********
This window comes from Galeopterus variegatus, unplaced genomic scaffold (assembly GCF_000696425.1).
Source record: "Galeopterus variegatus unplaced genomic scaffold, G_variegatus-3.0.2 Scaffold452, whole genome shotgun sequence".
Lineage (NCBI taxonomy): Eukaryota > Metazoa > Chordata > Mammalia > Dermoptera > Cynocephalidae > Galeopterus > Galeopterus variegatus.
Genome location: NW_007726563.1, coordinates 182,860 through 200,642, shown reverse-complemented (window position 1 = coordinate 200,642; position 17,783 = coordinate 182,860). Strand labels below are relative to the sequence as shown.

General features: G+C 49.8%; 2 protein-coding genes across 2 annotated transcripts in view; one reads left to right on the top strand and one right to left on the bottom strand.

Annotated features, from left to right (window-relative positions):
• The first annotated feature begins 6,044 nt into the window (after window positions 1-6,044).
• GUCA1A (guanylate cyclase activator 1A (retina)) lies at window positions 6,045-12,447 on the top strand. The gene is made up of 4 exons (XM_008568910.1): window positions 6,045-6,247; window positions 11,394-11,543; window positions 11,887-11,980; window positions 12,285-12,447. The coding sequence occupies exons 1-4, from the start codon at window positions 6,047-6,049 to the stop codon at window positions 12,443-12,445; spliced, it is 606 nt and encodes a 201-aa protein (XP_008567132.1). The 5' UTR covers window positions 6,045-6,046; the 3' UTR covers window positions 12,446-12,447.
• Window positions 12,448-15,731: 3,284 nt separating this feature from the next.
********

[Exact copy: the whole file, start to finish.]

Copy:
This window comes from Galeopterus variegatus, unplaced genomic scaffold (assembly GCF_000696425.1).
Source record: "Galeopterus variegatus unplaced genomic scaffold, G_variegatus-3.0.2 Scaffold452, whole genome shotgun sequence".
Lineage (NCBI taxonomy): Eukaryota > Metazoa > Chordata > Mammalia > Dermoptera > Cynocephalidae > Galeopterus > Galeopterus variegatus.
Genome location: NW_007726563.1, coordinates 182,860 through 200,642, shown reverse-complemented (window position 1 = coordinate 200,642; position 17,783 = coordinate 182,860). Strand labels below are relative to the sequence as shown.

General features: G+C 49.8%; 2 protein-coding genes across 2 annotated transcripts in view; one reads left to right on the top strand and one right to left on the bottom strand.

Annotated features, from left to right (window-relative positions):
• The first annotated feature begins 6,044 nt into the window (after window positions 1-6,044).
• GUCA1A (guanylate cyclase activator 1A (retina)) lies at window positions 6,045-12,447 on the top strand. The gene is made up of 4 exons (XM_008568910.1): window positions 6,045-6,247; window positions 11,394-11,543; window positions 11,887-11,980; window positions 12,285-12,447. The coding sequence occupies exons 1-4, from the start codon at window positions 6,047-6,049 to the stop codon at window positions 12,443-12,445; spliced, it is 606 nt and encodes a 201-aa protein (XP_008567132.1). The 5' UTR covers window positions 6,045-6,046; the 3' UTR covers window positions 12,446-12,447.
• Window positions 12,448-15,731: 3,284 nt separating this feature from the next.